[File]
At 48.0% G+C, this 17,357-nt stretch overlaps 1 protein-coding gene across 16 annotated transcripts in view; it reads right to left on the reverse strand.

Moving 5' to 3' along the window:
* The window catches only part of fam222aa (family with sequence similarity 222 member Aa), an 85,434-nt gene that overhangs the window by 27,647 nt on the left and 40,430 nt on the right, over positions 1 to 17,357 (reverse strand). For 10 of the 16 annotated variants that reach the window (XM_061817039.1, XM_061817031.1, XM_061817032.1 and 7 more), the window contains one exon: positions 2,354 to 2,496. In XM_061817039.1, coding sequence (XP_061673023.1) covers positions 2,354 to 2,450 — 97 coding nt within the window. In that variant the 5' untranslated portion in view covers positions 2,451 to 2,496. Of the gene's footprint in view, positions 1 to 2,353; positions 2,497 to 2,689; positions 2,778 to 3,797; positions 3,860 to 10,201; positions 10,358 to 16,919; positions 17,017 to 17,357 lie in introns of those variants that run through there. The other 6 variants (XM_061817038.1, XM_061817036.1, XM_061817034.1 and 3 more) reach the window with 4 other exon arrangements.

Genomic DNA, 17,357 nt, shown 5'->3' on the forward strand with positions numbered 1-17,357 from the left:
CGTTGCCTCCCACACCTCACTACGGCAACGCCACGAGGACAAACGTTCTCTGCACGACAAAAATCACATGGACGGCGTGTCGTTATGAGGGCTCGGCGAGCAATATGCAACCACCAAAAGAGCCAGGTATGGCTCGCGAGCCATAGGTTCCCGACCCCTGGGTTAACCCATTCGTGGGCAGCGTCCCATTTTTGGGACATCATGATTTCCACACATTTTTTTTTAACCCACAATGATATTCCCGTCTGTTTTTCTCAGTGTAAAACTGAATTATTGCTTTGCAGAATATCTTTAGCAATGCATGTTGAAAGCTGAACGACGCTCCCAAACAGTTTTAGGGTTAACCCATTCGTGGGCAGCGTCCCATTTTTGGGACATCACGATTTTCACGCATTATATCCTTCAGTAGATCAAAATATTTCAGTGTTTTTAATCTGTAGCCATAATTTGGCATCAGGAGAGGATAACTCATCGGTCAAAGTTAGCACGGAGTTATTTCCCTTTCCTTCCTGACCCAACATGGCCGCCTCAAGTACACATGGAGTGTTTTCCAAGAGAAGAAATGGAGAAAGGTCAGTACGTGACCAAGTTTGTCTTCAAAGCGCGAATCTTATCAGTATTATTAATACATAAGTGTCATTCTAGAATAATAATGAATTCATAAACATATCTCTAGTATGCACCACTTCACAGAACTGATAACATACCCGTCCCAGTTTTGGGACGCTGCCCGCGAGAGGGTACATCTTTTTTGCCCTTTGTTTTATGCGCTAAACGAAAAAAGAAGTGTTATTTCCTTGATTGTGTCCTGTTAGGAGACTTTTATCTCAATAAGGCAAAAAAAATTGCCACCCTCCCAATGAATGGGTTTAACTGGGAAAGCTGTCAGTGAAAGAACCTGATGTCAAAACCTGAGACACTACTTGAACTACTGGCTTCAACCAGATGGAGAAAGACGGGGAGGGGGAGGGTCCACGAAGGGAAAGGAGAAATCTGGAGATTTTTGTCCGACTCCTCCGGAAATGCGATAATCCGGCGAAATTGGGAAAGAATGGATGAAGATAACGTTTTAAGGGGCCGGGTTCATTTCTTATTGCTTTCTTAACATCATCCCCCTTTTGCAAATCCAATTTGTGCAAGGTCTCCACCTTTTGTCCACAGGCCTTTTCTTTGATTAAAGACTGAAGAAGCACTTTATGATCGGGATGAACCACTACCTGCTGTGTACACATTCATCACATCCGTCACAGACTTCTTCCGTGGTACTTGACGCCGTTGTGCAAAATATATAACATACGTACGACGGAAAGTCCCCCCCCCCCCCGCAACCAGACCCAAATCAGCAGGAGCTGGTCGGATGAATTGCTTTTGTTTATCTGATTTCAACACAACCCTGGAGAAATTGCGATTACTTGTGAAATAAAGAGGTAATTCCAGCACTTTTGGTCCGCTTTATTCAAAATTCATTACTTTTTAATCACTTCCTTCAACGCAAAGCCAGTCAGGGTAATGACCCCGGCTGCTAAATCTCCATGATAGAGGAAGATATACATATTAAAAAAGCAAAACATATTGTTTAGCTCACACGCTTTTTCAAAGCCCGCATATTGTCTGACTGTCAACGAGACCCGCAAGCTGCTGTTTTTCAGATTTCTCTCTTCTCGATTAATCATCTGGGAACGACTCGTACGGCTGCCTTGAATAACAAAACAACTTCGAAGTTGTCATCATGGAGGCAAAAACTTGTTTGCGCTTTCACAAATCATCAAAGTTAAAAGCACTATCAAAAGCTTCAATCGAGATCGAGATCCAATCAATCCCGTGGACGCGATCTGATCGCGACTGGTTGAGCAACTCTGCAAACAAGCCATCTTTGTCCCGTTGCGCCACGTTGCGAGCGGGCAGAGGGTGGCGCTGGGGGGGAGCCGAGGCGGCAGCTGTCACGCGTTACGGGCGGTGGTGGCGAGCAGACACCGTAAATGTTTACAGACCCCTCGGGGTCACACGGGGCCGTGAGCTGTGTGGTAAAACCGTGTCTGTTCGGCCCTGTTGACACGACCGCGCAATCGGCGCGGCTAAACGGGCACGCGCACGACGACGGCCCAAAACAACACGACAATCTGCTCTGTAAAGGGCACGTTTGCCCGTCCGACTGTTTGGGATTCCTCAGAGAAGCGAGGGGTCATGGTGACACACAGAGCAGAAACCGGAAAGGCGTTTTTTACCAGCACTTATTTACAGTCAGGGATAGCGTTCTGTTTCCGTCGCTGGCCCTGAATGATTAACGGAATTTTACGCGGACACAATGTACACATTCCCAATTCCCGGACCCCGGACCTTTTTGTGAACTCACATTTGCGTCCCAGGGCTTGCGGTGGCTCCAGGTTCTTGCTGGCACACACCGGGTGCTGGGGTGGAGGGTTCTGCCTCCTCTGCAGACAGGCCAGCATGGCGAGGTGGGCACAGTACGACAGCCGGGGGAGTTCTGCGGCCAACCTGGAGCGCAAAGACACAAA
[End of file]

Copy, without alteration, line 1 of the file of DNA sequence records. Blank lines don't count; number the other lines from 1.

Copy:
At 48.0% G+C, this 17,357-nt stretch overlaps 1 protein-coding gene across 16 annotated transcripts in view; it reads right to left on the reverse strand.